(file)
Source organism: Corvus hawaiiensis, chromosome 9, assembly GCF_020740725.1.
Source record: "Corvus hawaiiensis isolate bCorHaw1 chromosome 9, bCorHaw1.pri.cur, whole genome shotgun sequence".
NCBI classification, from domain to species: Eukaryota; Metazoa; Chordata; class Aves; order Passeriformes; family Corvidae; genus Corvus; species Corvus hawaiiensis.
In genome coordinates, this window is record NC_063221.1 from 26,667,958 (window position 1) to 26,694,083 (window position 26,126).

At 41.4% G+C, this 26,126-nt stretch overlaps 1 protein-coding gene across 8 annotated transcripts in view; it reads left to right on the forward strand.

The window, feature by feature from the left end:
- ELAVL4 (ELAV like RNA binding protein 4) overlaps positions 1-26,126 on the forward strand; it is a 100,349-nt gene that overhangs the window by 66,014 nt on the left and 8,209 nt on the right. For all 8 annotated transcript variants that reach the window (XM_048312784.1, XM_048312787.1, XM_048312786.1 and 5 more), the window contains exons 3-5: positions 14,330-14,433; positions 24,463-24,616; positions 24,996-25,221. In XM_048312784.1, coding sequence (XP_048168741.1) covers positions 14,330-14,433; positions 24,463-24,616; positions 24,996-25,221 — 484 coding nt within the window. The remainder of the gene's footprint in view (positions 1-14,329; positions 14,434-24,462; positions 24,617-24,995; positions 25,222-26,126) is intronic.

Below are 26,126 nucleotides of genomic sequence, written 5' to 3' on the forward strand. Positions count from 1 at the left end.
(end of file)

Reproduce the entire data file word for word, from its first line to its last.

Source organism: Corvus hawaiiensis, chromosome 9, assembly GCF_020740725.1.
Source record: "Corvus hawaiiensis isolate bCorHaw1 chromosome 9, bCorHaw1.pri.cur, whole genome shotgun sequence".
NCBI classification, from domain to species: Eukaryota; Metazoa; Chordata; class Aves; order Passeriformes; family Corvidae; genus Corvus; species Corvus hawaiiensis.
In genome coordinates, this window is record NC_063221.1 from 26,667,958 (window position 1) to 26,694,083 (window position 26,126).

At 41.4% G+C, this 26,126-nt stretch overlaps 1 protein-coding gene across 8 annotated transcripts in view; it reads left to right on the forward strand.

The window, feature by feature from the left end:
- ELAVL4 (ELAV like RNA binding protein 4) overlaps positions 1-26,126 on the forward strand; it is a 100,349-nt gene that overhangs the window by 66,014 nt on the left and 8,209 nt on the right. For all 8 annotated transcript variants that reach the window (XM_048312784.1, XM_048312787.1, XM_048312786.1 and 5 more), the window contains exons 3-5: positions 14,330-14,433; positions 24,463-24,616; positions 24,996-25,221. In XM_048312784.1, coding sequence (XP_048168741.1) covers positions 14,330-14,433; positions 24,463-24,616; positions 24,996-25,221 — 484 coding nt within the window. The remainder of the gene's footprint in view (positions 1-14,329; positions 14,434-24,462; positions 24,617-24,995; positions 25,222-26,126) is intronic.

Below are 26,126 nucleotides of genomic sequence, written 5' to 3' on the forward strand. Positions count from 1 at the left end.